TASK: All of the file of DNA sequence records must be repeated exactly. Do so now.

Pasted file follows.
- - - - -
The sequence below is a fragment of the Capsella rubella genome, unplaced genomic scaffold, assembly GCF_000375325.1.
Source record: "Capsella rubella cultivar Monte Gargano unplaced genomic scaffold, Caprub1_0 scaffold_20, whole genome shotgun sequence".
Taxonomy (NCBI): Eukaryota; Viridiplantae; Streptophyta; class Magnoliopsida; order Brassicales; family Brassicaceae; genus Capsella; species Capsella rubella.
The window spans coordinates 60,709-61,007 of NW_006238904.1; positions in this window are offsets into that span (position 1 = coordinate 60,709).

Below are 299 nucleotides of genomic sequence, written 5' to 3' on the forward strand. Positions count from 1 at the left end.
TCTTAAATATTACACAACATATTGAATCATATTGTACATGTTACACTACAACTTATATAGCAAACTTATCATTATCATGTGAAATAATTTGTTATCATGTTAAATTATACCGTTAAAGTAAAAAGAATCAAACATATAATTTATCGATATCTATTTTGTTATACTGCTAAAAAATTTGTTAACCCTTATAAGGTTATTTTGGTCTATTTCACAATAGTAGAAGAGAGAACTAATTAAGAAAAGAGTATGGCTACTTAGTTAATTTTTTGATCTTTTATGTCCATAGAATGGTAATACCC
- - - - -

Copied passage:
The sequence below is a fragment of the Capsella rubella genome, unplaced genomic scaffold, assembly GCF_000375325.1.
Source record: "Capsella rubella cultivar Monte Gargano unplaced genomic scaffold, Caprub1_0 scaffold_20, whole genome shotgun sequence".
Taxonomy (NCBI): Eukaryota; Viridiplantae; Streptophyta; class Magnoliopsida; order Brassicales; family Brassicaceae; genus Capsella; species Capsella rubella.
The window spans coordinates 60,709-61,007 of NW_006238904.1; positions in this window are offsets into that span (position 1 = coordinate 60,709).

Below are 299 nucleotides of genomic sequence, written 5' to 3' on the forward strand. Positions count from 1 at the left end.
TCTTAAATATTACACAACATATTGAATCATATTGTACATGTTACACTACAACTTATATAGCAAACTTATCATTATCATGTGAAATAATTTGTTATCATGTTAAATTATACCGTTAAAGTAAAAAGAATCAAACATATAATTTATCGATATCTATTTTGTTATACTGCTAAAAAATTTGTTAACCCTTATAAGGTTATTTTGGTCTATTTCACAATAGTAGAAGAGAGAACTAATTAAGAAAAGAGTATGGCTACTTAGTTAATTTTTTGATCTTTTATGTCCATAGAATGGTAATACCC